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New York City mayor outlines first reopening step, lawmakers push for outdoor dining

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New York City mayor outlines first reopening step, lawmakers push for outdoor dining

By Maria Caspani and Jonathan Allen

 

2020-05-28T193830Z_1_LYNXMPEG4R28A_RTROPTP_4_HEALTH-CORONAVIRUS-USA-NEW-YORK.JPG

FILE PHOTO: New York City Mayor Bill De Blasio speaks to people as he gives away face masks for using on public spaces to prevent the spread of coronavirus disease (COVID-19) in the Queens borough of New York City, U.S., May 16, 2020 REUTERS/Eduardo Munoz/File Photo

 

NEW YORK (Reuters) - New York Mayor Bill de Blasio on Thursday outlined the first steps for reopening the United States' most populous city, envisioning up to 400,000 people heading back to their workplaces, an easing of the lockdown that began in March.

 

De Blasio said he expected the reopening's first phase to be announced by the second week of June and, in line with the state's plan, would include four sectors: construction, manufacturing, wholesale suppliers and non-essential retail.

 

"We're now actually in a position to start talking about opening things up, step by step, phase by phase," he said at a daily briefing.

 

The city's famed restaurants and bars will remain closed, except for takeout and delivery, but the City Council unveiled legislation to allow outdoor dining to help the industry recover from the economic crisis spurred by the coronavirus pandemic.

 

Outdoor spaces might be the only lifeline for many small restaurants that have struggled to stay afloat, said Sean Pearson, beverage manager at popular Mexican eatery La Esquina's Soho location.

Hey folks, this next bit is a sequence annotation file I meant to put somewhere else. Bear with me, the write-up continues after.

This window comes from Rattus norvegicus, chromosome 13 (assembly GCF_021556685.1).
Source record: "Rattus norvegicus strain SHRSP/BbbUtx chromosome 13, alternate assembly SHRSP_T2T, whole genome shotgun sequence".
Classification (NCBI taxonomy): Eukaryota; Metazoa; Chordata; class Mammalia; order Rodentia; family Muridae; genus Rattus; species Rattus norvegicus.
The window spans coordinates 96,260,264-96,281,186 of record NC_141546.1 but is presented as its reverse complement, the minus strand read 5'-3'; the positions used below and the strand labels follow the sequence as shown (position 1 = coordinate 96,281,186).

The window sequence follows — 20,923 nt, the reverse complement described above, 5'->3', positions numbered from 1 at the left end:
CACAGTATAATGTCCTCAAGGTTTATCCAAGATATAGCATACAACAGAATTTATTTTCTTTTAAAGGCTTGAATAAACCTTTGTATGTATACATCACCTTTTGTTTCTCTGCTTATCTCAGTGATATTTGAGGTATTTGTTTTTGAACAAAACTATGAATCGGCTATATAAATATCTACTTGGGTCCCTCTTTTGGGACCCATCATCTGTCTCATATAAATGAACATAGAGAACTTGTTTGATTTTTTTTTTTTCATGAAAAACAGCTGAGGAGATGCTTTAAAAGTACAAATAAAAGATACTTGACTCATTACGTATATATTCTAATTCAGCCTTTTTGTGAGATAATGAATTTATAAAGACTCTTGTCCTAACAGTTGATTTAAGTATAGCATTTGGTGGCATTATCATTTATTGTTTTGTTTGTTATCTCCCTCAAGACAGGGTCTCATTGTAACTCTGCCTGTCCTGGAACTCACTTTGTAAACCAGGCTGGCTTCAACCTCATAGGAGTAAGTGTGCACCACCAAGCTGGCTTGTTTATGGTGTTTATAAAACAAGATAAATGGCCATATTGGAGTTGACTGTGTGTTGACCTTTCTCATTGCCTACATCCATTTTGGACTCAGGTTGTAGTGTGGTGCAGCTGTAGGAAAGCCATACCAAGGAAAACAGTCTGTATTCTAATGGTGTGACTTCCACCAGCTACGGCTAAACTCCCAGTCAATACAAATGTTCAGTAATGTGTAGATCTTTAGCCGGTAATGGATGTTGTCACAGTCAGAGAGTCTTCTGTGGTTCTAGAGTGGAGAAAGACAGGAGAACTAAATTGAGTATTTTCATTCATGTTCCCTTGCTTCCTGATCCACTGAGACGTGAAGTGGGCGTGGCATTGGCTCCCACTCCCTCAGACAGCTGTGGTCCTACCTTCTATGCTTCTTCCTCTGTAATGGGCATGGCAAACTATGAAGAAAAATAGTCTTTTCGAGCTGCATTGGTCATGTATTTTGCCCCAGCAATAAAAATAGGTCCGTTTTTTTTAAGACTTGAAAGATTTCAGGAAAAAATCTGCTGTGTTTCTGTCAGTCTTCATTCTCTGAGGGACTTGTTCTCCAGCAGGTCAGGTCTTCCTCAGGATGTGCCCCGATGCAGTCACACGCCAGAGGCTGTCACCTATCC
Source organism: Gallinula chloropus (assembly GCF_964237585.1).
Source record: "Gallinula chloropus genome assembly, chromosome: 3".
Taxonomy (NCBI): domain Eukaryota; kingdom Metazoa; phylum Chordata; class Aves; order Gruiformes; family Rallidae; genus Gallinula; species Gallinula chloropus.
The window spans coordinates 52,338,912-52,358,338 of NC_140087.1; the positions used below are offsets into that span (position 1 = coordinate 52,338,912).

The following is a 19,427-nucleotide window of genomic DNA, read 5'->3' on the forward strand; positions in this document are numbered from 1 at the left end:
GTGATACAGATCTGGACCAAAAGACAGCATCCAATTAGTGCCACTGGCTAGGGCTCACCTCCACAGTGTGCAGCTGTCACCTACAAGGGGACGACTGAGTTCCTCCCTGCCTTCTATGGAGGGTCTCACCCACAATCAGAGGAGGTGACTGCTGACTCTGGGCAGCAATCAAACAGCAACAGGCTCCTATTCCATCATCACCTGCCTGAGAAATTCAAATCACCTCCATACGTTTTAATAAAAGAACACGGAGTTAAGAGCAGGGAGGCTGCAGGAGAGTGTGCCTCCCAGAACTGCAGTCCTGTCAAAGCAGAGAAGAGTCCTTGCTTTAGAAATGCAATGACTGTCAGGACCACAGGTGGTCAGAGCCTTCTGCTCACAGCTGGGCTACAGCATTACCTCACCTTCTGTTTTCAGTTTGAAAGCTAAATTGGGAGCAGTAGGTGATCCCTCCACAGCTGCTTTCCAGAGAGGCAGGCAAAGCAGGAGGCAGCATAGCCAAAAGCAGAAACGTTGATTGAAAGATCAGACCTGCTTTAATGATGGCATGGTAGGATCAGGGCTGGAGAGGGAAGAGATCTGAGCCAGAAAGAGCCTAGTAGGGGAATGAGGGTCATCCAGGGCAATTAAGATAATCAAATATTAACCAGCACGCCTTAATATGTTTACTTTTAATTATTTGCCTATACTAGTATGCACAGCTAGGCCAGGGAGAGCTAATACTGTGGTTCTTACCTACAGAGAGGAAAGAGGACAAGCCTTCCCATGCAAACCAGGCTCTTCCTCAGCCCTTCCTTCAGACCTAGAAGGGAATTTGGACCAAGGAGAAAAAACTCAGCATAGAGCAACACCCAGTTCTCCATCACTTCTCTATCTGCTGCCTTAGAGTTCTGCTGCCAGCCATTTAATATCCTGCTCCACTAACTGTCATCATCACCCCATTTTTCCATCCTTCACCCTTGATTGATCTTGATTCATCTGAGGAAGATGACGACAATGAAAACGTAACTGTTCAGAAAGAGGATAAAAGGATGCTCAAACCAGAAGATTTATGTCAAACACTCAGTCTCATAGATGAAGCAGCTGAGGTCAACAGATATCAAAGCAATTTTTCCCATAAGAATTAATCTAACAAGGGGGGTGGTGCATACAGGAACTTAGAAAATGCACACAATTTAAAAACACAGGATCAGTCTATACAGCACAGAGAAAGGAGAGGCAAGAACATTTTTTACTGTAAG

"It might be one of the only ways that they can recoup the revenue that's been lost throughout this whole thing," Pearson said in a phone interview. "I think as long as tables are at an appropriate distance and crowds are managed and maintained and ... the level of cleanliness is upheld, I think it's totally fine."

 

COVID-19 has killed more than 20,000 of New York's over 8 million people, making the city the American epicenter of the coronavirus pandemic.

 

With hospitalizations and deaths trending lower across New York state, all regions except the city - which is still working to increase hospital bed capacity and meet other criteria - have begun the process of restarting their economies.

 

The mayor added that authorities would monitor business compliance with reopening guidelines by conducting random visits, and handing out summonses in egregious cases.

 

At a separate briefing, City Council members unveiled legislation to allow restaurants and bars to set up chairs and tables on approved stretches of sidewalks, streets and parking lots while social distancing rules remained in force.

 

Council Speaker Corey Johnson criticized de Blasio for moving more slowly than other cities in repurposing outdoor spaces, and said the legislation was partly intended to force the mayor's hand.

 

"New York will not be New York if we do not have restaurants and bars and an enlivened streetscape," he told a news conference via Zoom. "If Cincinnati can do this, no offense to Cincinnati, New York City can do it."